Just as the almighty work of God by which he brings forth and sustains our natural life does not rule out but requires the use of means … so also the aforementioned supernatural work of God by which he regenerates us in no way rules out or cancels the use of the gospel, which God in his great wisdom has appointed to be the seed of regeneration and the food of the soul … So even today it is out of the question that the teachers or those taught in the church should presume to test God by separating what he in his good pleasure has wished to be so closely joined together (Article 17).
The Holy Spirit does not save us directly or in an unmediated manner, but uses the preaching of the Gospel as his instrument. The sufficiency of Scripture in revelation is clearly upheld, and yet this does not cancel out the work of the Spirit:
The whole counsel of God, concerning all things necessary for his own glory, man’s salvation, faith, and life, is either expressly set down in Scripture, or by good and necessary consequence may be deduced from Scripture: unto which nothing at any time is to be added, whether by new revelations of the Spirit, or traditions of men. Nevertheless, we acknowledge the inward illumination of the Spirit of God to be necessary for the saving understanding of such things as are revealed in the word … (Westminster Confession, I, 6).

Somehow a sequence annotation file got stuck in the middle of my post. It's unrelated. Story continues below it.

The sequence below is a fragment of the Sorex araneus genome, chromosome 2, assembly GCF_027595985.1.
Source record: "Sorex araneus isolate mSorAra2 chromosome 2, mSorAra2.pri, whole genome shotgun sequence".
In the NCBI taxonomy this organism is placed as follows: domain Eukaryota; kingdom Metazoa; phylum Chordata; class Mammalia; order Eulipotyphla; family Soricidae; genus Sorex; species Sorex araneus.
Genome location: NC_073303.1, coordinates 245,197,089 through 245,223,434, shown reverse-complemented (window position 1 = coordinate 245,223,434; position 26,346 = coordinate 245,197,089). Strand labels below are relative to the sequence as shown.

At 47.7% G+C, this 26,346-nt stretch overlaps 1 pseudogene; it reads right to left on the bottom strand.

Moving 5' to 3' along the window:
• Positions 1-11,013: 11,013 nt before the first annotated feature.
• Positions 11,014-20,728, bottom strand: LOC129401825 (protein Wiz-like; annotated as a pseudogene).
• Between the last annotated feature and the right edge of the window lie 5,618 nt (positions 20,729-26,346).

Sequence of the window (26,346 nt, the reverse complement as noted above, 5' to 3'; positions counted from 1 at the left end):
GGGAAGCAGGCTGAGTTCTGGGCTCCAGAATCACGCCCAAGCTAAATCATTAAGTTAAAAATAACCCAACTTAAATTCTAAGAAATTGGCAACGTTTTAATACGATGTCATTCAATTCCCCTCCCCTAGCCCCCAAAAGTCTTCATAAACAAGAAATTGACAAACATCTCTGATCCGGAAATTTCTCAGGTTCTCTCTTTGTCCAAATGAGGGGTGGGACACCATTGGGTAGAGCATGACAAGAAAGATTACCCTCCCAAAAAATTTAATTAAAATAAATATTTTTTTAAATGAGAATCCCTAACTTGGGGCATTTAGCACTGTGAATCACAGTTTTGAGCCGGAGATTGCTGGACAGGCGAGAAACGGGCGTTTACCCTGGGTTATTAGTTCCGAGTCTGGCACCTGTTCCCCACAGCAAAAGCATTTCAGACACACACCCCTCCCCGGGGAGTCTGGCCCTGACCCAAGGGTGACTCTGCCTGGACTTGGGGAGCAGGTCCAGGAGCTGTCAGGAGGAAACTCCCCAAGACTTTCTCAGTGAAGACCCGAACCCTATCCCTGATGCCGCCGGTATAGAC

Ask the average conservative Protestant today (including pastors) what they regard as the most effective tools employed by the Holy Spirit in evangelism, personal discipleship, and church growth. Most likely “the Word preached and Sacraments admin-istered” would be crowded out by scores of “new measures.” Even in many of our Reformed churches, the spirit of revivalism and fanaticism has un-dermined confidence in the ordinary means of grace which were instituted by our Savior as sufficient for every blessing under heaven. As theologian Louis Berkhof expresses it,
Strictly speaking, only the Word and the sacraments can be regarded as means of grace, that is, as objective channels which Christ has instituted in the Church, and to which He ordinarily binds Himself in the communication of His grace … They are in themselves, and not in virtue of their connection with things not included in them, means of grace … The Word and the sacraments are in themselves means of grace; their spiritual efficacy is dependent only on the operation of the Holy Spirit … This means that they are not associated with the operation of God’s grace merely occasionally or in a more or less accidental way, but are the regularly ordained means for the communication of the saving grace of God and are as such of perpetual value … The preaching of the Word (or, the Word preached) and the administration of the sacraments (or, the sacraments administered) are the means officially instituted in the Church, by which the Holy Spirit works and confirms faith in the hearts of men [emphasis in original].6